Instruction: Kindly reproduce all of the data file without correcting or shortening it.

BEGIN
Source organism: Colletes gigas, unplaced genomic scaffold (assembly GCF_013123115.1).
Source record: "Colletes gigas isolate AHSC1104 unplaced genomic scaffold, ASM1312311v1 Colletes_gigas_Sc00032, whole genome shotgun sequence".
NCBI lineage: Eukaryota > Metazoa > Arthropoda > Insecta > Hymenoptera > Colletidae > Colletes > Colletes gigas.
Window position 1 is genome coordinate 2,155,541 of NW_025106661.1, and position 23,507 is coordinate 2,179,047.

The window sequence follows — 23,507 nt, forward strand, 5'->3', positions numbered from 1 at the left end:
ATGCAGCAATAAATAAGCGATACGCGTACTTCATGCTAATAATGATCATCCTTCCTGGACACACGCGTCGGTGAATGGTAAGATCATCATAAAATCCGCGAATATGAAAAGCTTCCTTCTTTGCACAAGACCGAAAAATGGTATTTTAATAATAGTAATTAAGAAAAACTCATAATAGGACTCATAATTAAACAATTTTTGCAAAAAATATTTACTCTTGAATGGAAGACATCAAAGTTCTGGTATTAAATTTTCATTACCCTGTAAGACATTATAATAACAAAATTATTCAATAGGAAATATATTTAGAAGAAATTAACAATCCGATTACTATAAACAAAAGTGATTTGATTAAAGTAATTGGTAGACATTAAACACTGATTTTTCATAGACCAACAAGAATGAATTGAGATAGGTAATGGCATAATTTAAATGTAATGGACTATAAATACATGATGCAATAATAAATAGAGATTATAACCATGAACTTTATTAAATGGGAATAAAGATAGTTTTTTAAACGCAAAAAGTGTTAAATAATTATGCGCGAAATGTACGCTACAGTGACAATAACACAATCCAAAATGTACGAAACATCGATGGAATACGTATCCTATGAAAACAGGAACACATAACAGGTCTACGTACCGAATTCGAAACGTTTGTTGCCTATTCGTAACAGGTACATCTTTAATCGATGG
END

Source organism: Colletes gigas, unplaced genomic scaffold (assembly GCF_013123115.1).
Source record: "Colletes gigas isolate AHSC1104 unplaced genomic scaffold, ASM1312311v1 Colletes_gigas_Sc00032, whole genome shotgun sequence".
NCBI lineage: Eukaryota > Metazoa > Arthropoda > Insecta > Hymenoptera > Colletidae > Colletes > Colletes gigas.
Window position 1 is genome coordinate 2,155,541 of NW_025106661.1, and position 23,507 is coordinate 2,179,047.

The window sequence follows — 23,507 nt, forward strand, 5'->3', positions numbered from 1 at the left end:
ATGCAGCAATAAATAAGCGATACGCGTACTTCATGCTAATAATGATCATCCTTCCTGGACACACGCGTCGGTGAATGGTAAGATCATCATAAAATCCGCGAATATGAAAAGCTTCCTTCTTTGCACAAGACCGAAAAATGGTATTTTAATAATAGTAATTAAGAAAAACTCATAATAGGACTCATAATTAAACAATTTTTGCAAAAAATATTTACTCTTGAATGGAAGACATCAAAGTTCTGGTATTAAATTTTCATTACCCTGTAAGACATTATAATAACAAAATTATTCAATAGGAAATATATTTAGAAGAAATTAACAATCCGATTACTATAAACAAAAGTGATTTGATTAAAGTAATTGGTAGACATTAAACACTGATTTTTCATAGACCAACAAGAATGAATTGAGATAGGTAATGGCATAATTTAAATGTAATGGACTATAAATACATGATGCAATAATAAATAGAGATTATAACCATGAACTTTATTAAATGGGAATAAAGATAGTTTTTTAAACGCAAAAAGTGTTAAATAATTATGCGCGAAATGTACGCTACAGTGACAATAACACAATCCAAAATGTACGAAACATCGATGGAATACGTATCCTATGAAAACAGGAACACATAACAGGTCTACGTACCGAATTCGAAACGTTTGTTGCCTATTCGTAACAGGTACATCTTTAATCGATGG